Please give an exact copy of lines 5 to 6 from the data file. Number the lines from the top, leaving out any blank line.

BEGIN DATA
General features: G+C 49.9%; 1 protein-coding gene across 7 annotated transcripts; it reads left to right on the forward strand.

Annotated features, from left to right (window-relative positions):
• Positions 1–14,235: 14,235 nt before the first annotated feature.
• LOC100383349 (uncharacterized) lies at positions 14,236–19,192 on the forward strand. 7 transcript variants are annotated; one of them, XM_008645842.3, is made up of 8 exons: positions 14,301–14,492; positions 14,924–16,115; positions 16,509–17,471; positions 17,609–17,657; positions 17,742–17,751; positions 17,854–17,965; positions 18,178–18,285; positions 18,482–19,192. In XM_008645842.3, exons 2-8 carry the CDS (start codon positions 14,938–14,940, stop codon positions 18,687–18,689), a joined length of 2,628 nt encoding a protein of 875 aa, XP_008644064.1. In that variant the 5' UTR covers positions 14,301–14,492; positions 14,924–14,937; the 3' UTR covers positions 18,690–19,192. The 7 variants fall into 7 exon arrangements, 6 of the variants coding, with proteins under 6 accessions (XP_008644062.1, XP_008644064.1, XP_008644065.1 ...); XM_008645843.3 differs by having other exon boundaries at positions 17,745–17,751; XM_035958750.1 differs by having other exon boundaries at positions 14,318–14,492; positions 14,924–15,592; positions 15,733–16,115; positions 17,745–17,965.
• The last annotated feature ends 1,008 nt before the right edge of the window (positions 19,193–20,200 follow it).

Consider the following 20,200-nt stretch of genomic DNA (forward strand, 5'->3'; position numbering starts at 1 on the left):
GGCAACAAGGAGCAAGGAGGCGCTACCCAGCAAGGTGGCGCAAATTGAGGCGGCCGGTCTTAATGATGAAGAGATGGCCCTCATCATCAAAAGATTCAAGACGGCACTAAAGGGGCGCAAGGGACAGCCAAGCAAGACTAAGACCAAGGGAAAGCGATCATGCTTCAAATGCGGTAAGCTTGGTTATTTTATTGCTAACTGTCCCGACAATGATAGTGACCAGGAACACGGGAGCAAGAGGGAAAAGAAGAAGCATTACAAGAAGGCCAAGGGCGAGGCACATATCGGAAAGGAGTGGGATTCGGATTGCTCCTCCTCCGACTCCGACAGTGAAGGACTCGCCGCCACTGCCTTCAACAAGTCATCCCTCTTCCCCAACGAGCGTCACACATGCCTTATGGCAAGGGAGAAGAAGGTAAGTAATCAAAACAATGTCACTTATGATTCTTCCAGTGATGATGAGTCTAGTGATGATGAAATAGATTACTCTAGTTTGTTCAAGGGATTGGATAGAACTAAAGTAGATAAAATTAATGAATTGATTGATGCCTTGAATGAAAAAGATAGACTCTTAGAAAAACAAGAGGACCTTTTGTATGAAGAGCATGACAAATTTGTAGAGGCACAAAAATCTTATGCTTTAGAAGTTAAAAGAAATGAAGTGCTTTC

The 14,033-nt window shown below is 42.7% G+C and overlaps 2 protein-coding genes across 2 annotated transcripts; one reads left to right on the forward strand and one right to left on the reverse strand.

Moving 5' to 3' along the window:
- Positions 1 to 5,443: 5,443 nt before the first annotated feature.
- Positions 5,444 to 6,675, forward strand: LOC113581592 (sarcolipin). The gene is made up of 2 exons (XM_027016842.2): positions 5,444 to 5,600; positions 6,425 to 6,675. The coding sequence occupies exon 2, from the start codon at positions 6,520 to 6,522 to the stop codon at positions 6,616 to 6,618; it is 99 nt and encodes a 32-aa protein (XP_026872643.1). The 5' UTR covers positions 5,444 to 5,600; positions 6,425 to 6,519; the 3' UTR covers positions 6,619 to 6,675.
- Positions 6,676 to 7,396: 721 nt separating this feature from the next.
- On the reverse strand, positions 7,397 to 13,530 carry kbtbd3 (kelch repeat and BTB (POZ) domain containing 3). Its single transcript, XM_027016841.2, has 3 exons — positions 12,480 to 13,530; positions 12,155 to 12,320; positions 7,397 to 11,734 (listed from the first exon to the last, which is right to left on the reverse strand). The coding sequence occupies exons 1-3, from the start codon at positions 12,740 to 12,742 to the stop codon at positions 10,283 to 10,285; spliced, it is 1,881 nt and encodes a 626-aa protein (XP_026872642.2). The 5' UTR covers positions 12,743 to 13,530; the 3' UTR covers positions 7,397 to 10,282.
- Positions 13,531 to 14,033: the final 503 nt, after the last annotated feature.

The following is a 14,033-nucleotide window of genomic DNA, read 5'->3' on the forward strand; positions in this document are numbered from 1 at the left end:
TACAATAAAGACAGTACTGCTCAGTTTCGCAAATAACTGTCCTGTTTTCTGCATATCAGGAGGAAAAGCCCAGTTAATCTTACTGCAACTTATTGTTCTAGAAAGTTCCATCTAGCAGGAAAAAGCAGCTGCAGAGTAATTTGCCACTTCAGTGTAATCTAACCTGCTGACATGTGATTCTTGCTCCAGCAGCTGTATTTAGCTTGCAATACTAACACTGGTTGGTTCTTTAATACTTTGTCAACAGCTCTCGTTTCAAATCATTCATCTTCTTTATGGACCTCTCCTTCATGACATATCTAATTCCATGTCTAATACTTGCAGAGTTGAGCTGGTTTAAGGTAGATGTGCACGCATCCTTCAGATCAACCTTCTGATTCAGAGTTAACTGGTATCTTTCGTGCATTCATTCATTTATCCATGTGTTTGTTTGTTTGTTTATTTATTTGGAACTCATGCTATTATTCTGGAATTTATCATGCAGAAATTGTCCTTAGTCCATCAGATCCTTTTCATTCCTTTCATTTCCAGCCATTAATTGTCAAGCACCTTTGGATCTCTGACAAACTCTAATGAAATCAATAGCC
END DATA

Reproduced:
• The last annotated feature ends 1,008 nt before the right edge of the window (positions 19,193–20,200 follow it).

Consider the following 20,200-nt stretch of genomic DNA (forward strand, 5'->3'; position numbering starts at 1 on the left):